3 April 2014 | boblipton
The Young Recruit is Silly
Monty Banks is a budding aviator who is talked into joining the army by a recruiter who tells him he will have a new plane every day and lunch with the Colonel. The result is a very watchable short feature, half service comedy and half thrill comedy.
Monty Banks was a very inventive screen comic of the 1920s who made the transition from shorts to features. Unfortunately, while those features were very good, they were not successful financially and he wound up behind the camera, directing some excellent comedy features in Great Britain during the sound era.
Why did Banks' starring features fail? My theory is that the years they were released, 1926 and 1927, had a lot of great comedy features, and Banks, while capable in all departments, didn't match anyone's idea of a leading man, even a comic one. Basically the competition swamped him.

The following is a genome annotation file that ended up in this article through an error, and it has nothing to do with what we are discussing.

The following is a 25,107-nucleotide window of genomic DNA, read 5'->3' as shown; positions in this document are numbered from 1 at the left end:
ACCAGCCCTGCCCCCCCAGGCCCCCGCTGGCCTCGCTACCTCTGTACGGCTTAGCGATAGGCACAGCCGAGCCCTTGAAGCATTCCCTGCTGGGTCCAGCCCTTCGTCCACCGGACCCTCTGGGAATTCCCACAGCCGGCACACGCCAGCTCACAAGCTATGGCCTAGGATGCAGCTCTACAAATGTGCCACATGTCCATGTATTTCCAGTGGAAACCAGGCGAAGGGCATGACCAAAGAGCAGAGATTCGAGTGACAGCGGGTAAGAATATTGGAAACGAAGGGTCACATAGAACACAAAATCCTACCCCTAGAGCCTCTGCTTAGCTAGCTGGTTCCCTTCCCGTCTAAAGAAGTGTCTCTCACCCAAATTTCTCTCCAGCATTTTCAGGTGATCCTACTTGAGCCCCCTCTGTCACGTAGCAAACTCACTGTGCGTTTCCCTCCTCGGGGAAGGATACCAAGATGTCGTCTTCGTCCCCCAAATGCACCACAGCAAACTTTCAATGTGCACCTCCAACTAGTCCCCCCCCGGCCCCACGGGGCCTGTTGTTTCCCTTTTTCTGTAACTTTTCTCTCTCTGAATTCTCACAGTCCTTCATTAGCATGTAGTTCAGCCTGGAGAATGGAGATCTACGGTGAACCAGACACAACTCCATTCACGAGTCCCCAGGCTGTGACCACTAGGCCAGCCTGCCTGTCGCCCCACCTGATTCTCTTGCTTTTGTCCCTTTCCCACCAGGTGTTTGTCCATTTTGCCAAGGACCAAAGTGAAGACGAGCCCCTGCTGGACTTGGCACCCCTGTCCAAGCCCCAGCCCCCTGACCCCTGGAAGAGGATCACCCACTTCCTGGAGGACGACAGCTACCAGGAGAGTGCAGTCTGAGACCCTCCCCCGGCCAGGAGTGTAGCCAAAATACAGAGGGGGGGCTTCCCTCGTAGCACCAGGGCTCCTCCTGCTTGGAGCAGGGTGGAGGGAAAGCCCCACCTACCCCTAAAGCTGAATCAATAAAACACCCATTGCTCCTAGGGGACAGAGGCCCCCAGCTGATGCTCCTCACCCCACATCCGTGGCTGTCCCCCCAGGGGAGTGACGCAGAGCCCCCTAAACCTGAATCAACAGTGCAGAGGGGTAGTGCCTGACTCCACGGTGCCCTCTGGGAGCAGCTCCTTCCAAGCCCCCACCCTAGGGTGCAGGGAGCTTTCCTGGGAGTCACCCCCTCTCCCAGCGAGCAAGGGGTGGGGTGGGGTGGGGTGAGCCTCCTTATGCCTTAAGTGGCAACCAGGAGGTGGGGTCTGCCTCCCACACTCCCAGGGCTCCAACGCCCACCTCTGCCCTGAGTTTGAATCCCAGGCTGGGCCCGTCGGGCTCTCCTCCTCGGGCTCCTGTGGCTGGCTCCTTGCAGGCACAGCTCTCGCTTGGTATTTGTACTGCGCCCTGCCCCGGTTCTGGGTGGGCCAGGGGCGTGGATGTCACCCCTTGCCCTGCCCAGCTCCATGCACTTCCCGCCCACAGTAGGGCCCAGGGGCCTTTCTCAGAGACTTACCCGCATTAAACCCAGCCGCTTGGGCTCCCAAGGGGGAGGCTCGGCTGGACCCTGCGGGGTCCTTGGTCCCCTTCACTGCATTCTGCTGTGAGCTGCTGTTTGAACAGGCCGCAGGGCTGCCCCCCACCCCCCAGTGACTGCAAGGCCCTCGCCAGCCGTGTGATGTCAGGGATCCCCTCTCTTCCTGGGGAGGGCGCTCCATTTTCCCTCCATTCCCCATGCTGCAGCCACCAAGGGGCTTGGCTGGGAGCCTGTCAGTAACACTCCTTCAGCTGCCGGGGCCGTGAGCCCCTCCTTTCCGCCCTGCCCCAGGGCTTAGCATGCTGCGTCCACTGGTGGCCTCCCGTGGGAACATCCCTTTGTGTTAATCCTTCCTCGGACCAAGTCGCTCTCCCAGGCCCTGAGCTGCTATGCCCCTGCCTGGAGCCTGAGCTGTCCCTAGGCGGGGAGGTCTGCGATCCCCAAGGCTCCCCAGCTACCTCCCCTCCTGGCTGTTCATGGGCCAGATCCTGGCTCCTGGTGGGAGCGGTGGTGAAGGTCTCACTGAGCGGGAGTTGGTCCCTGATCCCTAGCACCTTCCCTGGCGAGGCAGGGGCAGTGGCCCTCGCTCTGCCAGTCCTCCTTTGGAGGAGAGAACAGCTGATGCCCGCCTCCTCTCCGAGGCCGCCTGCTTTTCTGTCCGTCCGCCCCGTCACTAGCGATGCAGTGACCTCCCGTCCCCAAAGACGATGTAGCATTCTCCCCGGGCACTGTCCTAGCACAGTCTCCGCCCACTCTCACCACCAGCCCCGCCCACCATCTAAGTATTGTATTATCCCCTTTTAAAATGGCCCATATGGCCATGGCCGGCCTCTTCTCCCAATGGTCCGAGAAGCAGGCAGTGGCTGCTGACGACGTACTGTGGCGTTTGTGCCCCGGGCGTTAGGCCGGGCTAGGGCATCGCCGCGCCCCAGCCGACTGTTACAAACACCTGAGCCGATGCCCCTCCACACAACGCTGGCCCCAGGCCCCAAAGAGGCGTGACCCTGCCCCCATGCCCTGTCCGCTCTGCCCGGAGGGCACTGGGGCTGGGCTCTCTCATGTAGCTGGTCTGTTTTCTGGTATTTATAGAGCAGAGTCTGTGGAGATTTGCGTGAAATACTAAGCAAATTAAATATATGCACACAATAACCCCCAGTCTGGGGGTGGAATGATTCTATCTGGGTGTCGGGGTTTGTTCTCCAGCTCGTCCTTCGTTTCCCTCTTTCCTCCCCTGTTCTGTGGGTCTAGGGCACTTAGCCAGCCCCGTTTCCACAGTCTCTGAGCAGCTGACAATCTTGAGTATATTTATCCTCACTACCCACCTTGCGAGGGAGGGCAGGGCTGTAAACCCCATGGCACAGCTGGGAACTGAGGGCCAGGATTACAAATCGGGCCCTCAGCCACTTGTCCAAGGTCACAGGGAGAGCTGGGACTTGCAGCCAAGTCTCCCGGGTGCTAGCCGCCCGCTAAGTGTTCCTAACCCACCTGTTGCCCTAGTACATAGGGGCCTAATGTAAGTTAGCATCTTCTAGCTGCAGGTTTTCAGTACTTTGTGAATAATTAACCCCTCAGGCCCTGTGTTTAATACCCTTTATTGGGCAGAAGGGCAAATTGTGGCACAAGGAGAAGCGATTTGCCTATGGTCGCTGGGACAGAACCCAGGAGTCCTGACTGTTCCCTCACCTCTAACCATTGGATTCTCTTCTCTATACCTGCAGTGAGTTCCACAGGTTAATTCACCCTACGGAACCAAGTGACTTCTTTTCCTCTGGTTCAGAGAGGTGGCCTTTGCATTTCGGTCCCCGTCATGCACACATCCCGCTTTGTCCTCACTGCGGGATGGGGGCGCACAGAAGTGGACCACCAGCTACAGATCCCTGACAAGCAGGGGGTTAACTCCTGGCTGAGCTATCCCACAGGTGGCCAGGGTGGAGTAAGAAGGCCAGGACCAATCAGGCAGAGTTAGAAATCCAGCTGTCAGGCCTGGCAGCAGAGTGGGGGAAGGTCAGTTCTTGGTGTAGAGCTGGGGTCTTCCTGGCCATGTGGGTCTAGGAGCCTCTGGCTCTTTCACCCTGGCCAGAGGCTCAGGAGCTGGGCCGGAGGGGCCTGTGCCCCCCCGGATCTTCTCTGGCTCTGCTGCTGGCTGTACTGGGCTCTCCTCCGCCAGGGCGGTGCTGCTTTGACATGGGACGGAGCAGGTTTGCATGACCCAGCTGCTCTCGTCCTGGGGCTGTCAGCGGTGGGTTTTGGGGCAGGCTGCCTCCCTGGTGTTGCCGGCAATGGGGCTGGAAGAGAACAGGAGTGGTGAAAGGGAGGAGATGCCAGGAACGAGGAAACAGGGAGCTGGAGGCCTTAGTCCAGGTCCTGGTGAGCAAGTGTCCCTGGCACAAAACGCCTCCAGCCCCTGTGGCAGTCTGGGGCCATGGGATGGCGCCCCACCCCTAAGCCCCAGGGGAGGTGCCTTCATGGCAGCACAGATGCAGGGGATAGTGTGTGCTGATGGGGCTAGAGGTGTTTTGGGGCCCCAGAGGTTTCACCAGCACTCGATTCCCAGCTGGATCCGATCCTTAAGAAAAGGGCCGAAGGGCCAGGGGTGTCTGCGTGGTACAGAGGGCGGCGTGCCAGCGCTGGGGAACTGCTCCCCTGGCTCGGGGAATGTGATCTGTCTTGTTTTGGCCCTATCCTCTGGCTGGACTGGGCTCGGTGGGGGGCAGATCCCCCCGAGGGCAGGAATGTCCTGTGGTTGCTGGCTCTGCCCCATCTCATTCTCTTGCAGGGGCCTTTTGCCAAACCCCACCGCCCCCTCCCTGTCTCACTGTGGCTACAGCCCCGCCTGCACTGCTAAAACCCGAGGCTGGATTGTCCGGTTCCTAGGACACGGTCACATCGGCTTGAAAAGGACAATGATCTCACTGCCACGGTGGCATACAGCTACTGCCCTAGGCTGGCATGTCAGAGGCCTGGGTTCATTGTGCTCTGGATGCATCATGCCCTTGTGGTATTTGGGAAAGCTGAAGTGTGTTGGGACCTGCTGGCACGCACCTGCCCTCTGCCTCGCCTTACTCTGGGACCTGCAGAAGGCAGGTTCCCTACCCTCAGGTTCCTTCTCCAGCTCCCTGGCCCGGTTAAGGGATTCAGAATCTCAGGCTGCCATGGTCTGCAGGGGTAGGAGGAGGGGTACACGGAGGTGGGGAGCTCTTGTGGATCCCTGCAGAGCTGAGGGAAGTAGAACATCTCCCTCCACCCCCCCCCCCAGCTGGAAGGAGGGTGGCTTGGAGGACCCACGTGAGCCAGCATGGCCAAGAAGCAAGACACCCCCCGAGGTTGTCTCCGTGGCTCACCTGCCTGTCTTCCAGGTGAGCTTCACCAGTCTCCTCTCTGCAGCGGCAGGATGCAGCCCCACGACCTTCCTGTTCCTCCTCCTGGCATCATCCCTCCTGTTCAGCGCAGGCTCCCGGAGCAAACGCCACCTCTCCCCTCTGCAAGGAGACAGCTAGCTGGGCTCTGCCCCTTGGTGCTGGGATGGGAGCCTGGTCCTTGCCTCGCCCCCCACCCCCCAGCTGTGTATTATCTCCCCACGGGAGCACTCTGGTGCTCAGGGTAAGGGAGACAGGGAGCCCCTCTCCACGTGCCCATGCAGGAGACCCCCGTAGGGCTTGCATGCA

It's a pity, because Monty was capable of both great pratfalls and of realistic but comic expressions. He is also aided in this effort by a startlingly young Jean Arthur as the ingénue and Kewpie Morgan in a bit of real acting as a sergeant. Usually Morgan's acting consisted almost entirely as displaying how fat he was. Here he gets to show up as a capable actor.
This movie has been recently released on DVD by Bruce Lawton and Ben Model with one of Ben's typically excellent scores. You won't find a copy of this movie a waste of time or money.